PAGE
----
Archive for the ‘Behind the Scenes’ Category:
Tips for an enjoyable visit to Salem in October
1. Check out Destination Salem’s online visitors’ brochure to help plan your trip. You’ll find a helpful walking map of the downtown and waterfront area listing major attractions, shopping, restaurants and activities. It also lists parking options and road closures (for parades) where applicable. You can pick up the print version of the Destination Salem Guide & Map once you’re here at the Salem Witch Museum, at the National Park Visitor Center, or many other places throughout the city.
2. Arrive as early as possible. The Salem Witch Museum opens every day at 10:00am. The earlier you arrive to purchase tickets, the more likely your preferred tour time will be available.
3. Be flexible. It is possible – and especially as we near Halloween very likely – for certain presentation times to be sold out. Be prepared to opt for a different tour time. Our presentations begin promptly at :00 and :30 of each hour. Presentations last approximately one hour.
4. Anticipate lines or wait-times just about everywhere in downtown Salem the nearer we get to Halloween. And, if there isn’t a line or wait, just be pleasantly surprised!
5. Expect there to be some traffic the closer we get to Halloween. Directions can be downloaded here, and it’s always possible to map out alternate routes into Salem, ie. Route 1A, Route 107 , Route 127.
Salem Witch Museum Hours for October, 2012
Day Date Open Close
Mon 1-Oct 10:00am 5:00pm
Tue 2-Oct 10:00am 5:00pm
Wed 3-Oct 10:00am 5:00pm
Thu 4-Oct 10:00am 8:00pm
Fri 5-Oct 10:00am 10:00pm
Sat 6-Oct 10:00am 10:00pm
Sun 7-Oct 10:00am 8:00pm
Mon 8-Oct 10:00am 7:00pm
Tue 9-Oct 10:00am 5:00pm
Wed 10-Oct 10:00am 5:00pm
Thu 11-Oct 10:00am 5:00pm
Fri 12-Oct 10:00am 10:00pm
Sat 13-Oct 10:00am 10:00pm
Sun 14-Oct 10:00am 7:00pm
Mon 15-Oct 10:00am 5:00pm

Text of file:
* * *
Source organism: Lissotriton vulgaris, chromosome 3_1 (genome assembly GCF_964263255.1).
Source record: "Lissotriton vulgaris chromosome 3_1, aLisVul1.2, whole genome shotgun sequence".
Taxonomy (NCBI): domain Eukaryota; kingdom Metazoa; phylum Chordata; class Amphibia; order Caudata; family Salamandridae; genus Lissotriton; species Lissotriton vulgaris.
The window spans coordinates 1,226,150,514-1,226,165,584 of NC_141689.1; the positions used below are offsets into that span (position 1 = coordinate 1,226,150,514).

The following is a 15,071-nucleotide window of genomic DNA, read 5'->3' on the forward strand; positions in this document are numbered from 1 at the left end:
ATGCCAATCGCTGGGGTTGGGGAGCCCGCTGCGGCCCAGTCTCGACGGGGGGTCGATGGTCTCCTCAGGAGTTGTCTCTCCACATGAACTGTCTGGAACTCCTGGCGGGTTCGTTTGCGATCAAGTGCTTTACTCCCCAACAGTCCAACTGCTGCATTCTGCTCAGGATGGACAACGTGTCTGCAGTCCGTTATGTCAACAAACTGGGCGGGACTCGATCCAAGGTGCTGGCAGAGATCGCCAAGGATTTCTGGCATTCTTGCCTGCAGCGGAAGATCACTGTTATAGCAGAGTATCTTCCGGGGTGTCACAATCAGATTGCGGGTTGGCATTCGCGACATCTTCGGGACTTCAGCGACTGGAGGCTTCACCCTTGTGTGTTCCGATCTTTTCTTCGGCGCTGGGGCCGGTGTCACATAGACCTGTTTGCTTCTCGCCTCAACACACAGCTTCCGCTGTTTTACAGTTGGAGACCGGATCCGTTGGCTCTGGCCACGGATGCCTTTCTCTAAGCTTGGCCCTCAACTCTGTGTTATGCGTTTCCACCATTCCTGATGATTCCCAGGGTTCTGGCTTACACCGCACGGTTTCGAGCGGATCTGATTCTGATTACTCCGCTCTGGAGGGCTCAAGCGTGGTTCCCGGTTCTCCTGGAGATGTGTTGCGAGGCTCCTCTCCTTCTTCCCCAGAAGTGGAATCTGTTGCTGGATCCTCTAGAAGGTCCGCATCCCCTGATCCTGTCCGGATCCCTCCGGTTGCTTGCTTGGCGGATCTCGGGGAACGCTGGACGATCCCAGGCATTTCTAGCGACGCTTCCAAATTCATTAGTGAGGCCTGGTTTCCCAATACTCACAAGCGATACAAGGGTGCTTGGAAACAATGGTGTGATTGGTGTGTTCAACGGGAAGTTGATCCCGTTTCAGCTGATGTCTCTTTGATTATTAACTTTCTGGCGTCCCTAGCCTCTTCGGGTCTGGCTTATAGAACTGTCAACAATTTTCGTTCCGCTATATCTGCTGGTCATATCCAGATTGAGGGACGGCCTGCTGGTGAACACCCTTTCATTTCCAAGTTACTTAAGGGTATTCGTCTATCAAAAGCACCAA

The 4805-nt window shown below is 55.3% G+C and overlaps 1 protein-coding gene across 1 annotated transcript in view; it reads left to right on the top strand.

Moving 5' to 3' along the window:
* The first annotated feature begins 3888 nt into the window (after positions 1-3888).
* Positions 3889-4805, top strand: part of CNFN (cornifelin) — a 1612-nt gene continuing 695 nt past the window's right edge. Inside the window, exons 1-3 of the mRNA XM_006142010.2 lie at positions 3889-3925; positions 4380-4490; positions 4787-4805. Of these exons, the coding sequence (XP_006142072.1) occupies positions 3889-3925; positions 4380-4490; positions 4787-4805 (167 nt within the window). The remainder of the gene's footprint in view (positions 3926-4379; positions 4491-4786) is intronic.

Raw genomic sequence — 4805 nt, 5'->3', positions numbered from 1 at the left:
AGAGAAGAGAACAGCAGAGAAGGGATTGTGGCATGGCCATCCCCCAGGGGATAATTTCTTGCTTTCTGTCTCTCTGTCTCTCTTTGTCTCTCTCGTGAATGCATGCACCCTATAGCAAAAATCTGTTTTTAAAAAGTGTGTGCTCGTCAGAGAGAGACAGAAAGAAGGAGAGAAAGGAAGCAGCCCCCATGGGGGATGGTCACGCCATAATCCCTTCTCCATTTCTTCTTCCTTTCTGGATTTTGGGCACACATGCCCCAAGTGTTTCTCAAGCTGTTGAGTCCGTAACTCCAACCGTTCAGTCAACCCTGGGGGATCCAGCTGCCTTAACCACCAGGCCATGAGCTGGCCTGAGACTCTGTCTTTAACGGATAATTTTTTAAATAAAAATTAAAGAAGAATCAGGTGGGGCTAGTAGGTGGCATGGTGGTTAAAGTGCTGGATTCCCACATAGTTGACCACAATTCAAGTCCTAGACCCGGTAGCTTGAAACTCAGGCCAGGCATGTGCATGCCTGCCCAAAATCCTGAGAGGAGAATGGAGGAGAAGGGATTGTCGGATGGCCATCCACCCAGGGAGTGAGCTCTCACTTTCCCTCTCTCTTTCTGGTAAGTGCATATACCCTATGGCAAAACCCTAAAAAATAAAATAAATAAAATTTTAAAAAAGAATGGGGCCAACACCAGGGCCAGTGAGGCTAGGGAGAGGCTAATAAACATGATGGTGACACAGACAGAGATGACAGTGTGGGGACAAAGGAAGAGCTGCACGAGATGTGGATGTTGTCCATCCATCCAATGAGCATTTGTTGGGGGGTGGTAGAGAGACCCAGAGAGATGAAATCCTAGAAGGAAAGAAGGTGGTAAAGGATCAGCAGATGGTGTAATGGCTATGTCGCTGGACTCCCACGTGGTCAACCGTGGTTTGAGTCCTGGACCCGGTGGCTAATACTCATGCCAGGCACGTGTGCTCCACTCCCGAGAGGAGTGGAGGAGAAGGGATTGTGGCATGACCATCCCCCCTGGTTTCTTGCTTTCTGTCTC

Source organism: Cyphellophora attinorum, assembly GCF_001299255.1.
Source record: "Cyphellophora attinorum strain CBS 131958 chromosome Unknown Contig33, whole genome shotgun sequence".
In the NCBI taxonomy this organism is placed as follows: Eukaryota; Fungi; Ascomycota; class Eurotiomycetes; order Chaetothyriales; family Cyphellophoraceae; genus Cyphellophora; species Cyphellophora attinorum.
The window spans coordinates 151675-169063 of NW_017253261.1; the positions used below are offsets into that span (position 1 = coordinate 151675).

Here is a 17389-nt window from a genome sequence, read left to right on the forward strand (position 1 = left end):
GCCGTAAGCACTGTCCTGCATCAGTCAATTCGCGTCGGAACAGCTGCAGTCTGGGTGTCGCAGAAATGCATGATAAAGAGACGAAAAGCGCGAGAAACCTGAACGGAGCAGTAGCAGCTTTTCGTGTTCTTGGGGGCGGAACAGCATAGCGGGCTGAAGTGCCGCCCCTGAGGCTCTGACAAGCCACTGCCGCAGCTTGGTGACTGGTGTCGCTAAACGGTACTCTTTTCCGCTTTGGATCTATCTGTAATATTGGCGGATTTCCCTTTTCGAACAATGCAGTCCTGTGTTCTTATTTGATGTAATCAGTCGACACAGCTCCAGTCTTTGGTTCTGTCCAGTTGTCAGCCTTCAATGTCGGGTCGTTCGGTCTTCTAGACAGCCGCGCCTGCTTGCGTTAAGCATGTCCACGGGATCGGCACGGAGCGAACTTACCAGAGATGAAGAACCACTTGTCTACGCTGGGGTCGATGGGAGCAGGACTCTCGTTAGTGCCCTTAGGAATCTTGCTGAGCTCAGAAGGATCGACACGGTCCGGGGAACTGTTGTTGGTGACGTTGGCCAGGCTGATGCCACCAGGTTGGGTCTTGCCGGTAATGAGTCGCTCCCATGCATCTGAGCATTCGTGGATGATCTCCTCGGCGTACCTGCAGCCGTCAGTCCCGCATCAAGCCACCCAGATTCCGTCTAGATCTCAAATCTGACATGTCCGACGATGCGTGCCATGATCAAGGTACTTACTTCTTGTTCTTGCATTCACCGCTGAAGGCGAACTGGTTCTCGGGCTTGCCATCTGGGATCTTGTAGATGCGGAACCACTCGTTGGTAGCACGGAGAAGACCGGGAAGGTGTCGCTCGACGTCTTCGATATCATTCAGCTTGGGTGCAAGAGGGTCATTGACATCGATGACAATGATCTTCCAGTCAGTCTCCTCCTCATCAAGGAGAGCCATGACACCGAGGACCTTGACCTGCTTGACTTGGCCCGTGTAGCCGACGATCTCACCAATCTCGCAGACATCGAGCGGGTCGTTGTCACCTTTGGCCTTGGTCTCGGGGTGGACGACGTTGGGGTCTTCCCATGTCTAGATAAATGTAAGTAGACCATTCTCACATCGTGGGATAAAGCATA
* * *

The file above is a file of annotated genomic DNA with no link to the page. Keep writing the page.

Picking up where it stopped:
Tue 16-Oct 10:00am 5:00pm
Wed 17-Oct 10:00am 5:00pm
Thu 18-Oct 10:00am 5:00pm
Fri 19-Oct 10:00am 10:00pm
Sat 20-Oct 10:00am 10:00pm
Sun 21-Oct 10:00am 7:00pm
Mon 22-Oct 10:00am 5:00pm
Tue 23-Oct 10:00am 5:00pm
Wed 24-Oct 10:00am 5:00pm
Thu 25-Oct 10:00am 5:00pm
Fri 26-Oct 10:00am 12:00am
Sat 27-Oct 10:00am 12:00am
Sun 28-Oct 10:00am 7:00pm
Mon 29-Oct 10:00am 5:00pm
Tue 30-Oct 10:00am 5:00pm
Wed 31-Oct 10:00am 12:00am
The family of our own Will Parr is extending their hospitality on a very personal level by hosting a “Homestay” student in coordination with the Salem-Ota Club.
For more information about our sister city check out the City of Salem website:
The Salem Witch Museum offers our main presentation translated into Japanese as well as 7 other languages.
Every year in January we close for business for a few days to scrub, paint and refresh. Here is our schedule, but feel free to call us with questions at (978)744-1692.
1/4/12 Wednesday CLOSED
1/5/12 Thursday CLOSED
1/6/12 Friday CLOSED
1/7/12 Saturday Open 10am – 5pm
1/8/12 Sunday Open 10am – 5pm
On the 319th anniversary of the hanging of Bridget Bishop we approached learning more about her story in a few unique ways. We spoke with Jenney Dale, the actor who portrays the first executed Salem witch trial victim in the History Alive! theatrical production of Cry Innocent.
We asked Ms. Dale what most captivated her about playing Bridget Bishop. “She was stubborn. I could identify with her outspoken nature, not wanting to go along with others’ definitions of how a person should act.” In some ways we still experience that today, but we have it so much easier than they did in 1692.” Being an outspoken woman certainly made her all the more suspect of being a witch, having endured years of town talk about her independent spirit.
Cry Innocent calls their audience to sit on the Puritan jury, hearing the reenacted historical testimonies from the pre-trial examinations, cross-examining the witnesses, and finally passing judgment themselves. Ms. Dale admits that sometimes the verdict is surprising. “It’s hard to tell which way they’ll go. But, I really want people to see the events through the eyes of Puritans,” so they can understand why the proceedings went as they did.
For more information about Cry Innocent, please click here or call their box office at: 978-867-4767
For more information on Fleurish call 781-820-0190
Here at the Salem Witch Museum we’re so blessed to have many creative, talented people on our staff. Peter Murphy, a sophomore theater student at Salem State University, has been part of our team for the last year and hails from Plymouth, Massachusetts.